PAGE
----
It’s hard times. Especially for independent venues and artists, which base their very survival on the audience turnout, made difficult by the enormous and not always exciting competition of 81 other playhouses. To present Skylight,, the award-winning play by established British playwright David Hare in its “most original” version, that is to say with no Italian translation, drastically narrows the field and thus the number of spectators. Result: unfortunately the third run counts just eight people in the stalls of the “multiplex off playhouse” Teatro dell’Orologio in Rome. Interesting and important, beyond the outspoken promotional intent of British Embassy’s support, is the work of Independent English Theatre company, voted to a philological and up to date approach in giving back to foreign audience a mirror of contemporary British playwriting.
Ciro Paduano’s set design recreates with hyperrealistic taste a typical British interior full of every small detail familiar to anyone has ever entered a flat in the dimmed winter light of London. No sponges on the sink, but a long scrub brush, close at hand a jar of HP sauce, tea is necessairly PG branded, orange plastic bags remind of Sainsbury’s. We’re in Kyra’s house (Sandra Paternostro), teacher in a poor East London high school, who during the same night receives a visit from young Edward (Vico De Carle), complaining about her disappearance, and from his father Tom (Rinaldo Rocco), a rich restaurateur and ex-lover of her. The decease of Tom’s wife Alice, who had discovered the betrayal forcing Kyra to move out from the family, makes now re-emerge a bitter past.
The style of the text is common to many contemporary British plays: unity of time and space, a precise socio-political context and a river of dialogues flowing as fast and steeply as possible, spit out without giving the way to melodrama and dotting the pace with pauses to piece the thoughts together. If we often complain about the verbosity of certain writing it’s because we believe that the word on stage should instead preserve its own essentiality. Which is not necessairily reached rationing the lines. Here we find the opposite strategy, that covers the action with a verbal and gestural plateau which rarely admits any latency, so that the key sentences and movements (few, by the way) can emerge in force of their very supremacy, almost under the form of a natural selection.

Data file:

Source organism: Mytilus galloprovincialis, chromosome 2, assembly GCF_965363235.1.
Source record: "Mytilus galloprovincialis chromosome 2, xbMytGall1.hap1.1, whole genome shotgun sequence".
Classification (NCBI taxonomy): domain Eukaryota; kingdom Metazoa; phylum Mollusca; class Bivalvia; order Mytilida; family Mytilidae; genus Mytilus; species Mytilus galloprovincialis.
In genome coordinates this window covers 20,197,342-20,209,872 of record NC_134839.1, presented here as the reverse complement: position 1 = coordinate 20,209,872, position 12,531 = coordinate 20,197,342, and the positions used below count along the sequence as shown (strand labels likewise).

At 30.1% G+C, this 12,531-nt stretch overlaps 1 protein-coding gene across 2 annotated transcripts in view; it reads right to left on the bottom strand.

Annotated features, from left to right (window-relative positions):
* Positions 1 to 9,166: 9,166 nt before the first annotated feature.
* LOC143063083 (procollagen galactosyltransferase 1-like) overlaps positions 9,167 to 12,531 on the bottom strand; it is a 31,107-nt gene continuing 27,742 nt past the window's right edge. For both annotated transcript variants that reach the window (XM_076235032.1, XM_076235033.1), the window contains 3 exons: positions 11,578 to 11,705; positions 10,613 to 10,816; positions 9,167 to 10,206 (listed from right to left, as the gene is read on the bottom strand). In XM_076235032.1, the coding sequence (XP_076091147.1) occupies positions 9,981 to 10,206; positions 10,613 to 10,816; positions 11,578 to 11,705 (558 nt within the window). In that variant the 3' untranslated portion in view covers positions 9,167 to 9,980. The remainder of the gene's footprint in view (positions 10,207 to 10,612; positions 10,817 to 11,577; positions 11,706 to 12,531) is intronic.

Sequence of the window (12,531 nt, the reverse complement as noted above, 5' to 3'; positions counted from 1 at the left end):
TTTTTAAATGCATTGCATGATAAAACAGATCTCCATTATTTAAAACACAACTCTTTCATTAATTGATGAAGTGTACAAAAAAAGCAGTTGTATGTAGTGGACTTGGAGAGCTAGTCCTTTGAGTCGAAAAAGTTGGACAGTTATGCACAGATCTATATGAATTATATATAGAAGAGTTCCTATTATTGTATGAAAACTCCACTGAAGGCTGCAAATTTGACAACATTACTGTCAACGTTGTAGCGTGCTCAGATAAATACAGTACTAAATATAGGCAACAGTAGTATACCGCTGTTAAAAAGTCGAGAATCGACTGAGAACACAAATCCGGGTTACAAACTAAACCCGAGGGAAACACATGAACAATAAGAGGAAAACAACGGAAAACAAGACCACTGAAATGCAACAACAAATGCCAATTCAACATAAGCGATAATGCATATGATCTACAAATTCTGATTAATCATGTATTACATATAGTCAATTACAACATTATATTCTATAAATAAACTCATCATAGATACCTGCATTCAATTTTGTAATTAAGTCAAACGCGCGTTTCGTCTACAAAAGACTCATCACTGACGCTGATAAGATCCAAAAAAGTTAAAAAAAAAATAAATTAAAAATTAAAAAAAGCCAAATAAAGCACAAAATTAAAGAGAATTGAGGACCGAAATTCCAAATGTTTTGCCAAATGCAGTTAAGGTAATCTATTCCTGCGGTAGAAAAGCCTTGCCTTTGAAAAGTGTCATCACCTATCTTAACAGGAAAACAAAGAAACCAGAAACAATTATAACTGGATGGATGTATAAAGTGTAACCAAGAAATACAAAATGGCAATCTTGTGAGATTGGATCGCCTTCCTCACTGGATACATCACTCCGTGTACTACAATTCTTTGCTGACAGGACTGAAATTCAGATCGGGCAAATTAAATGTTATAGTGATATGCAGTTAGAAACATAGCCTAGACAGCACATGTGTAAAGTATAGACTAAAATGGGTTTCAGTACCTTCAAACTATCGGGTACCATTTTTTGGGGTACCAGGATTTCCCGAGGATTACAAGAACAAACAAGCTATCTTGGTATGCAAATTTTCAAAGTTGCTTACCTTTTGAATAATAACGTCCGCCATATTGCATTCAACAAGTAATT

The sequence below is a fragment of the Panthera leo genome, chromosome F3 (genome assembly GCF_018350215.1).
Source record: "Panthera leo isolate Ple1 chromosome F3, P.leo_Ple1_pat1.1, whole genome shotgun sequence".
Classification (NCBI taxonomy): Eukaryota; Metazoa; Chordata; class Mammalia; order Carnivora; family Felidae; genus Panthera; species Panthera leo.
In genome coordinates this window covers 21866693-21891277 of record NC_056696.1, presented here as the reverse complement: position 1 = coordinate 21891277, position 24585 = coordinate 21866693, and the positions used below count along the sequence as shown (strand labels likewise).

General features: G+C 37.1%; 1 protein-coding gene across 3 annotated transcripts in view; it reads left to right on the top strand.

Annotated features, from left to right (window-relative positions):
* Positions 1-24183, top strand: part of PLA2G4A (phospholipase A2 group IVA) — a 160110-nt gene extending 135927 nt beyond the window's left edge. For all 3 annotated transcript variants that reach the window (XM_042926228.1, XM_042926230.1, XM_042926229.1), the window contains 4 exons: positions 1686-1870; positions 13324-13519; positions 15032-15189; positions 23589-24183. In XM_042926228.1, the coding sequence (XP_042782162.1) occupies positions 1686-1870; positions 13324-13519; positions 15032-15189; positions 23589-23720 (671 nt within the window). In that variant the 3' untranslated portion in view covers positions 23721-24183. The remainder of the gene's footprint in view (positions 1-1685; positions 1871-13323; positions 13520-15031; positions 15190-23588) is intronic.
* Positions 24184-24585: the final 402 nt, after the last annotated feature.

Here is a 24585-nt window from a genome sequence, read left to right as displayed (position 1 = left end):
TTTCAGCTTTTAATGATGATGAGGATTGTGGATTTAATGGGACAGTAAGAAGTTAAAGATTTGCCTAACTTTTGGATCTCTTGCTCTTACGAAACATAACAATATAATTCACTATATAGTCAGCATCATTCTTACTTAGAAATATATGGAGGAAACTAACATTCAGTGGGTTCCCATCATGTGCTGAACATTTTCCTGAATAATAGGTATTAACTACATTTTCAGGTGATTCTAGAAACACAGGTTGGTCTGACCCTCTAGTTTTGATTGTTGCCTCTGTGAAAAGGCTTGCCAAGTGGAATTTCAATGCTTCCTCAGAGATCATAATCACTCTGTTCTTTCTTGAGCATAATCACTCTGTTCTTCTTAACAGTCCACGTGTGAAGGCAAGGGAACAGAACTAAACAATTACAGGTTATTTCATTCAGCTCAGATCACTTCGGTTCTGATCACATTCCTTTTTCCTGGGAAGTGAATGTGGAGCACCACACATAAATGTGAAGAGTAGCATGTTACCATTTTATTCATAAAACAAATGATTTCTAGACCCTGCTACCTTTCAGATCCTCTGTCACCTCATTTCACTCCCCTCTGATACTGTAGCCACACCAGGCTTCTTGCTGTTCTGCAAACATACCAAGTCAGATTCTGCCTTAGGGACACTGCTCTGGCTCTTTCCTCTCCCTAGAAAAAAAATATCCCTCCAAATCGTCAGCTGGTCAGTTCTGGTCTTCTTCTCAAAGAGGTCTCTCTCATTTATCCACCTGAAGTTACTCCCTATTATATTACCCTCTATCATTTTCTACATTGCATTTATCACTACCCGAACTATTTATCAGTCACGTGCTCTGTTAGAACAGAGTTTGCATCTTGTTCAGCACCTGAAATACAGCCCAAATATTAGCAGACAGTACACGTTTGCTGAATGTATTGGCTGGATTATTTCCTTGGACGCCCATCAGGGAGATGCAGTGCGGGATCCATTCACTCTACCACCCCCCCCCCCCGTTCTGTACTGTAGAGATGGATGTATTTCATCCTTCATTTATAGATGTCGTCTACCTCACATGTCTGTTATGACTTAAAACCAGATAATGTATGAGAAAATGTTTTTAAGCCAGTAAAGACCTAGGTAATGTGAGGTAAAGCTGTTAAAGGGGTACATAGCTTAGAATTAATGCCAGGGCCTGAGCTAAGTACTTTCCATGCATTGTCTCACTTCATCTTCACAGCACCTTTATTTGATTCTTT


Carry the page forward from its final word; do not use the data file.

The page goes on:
The three skilled actors, with a fair prominence of Paternostro and Rocco, put together the story of a love triangle without ever “putting it on stage”, since Psyche Stott‘s direction relegates it in a past made out of dead leaves, of repressed grief, whose very emotional firepower is preserved by the exposition of a significant sense of absence. The realtionship between Tom and Kyra, revived by a sudden backflame, gets estinguished again by the cold shivers of memory and by an overwhelming social divarication between the flashy individualism of Chelsea upper class and a cultural militancy rediscovered in East Ham social gutters.
In a jungle of very realistic and meticulous details made of many tiny casual gestures, from tidying the living room to emblematic tomato-sauced spaghetti really (as the text asks) cooked on stage, certain sampled sounds (doorbell ringing, car door slamming and ambulance waving down the street) can at a first sight appear out of tune. Nevertheless the poetical core might be just there, in that micro-universe of close reproduction of reality, that, set against the cold mechanic of the sounds coming from “outside”, builds an ultimate bulwark of truth in a world ruled by lies and pretence.
This might also explain the choice of leaving the backwall naked, showing a dark and uninhabited backstage. That’s why is so bloody cold in there.
Sergio Lo Gatto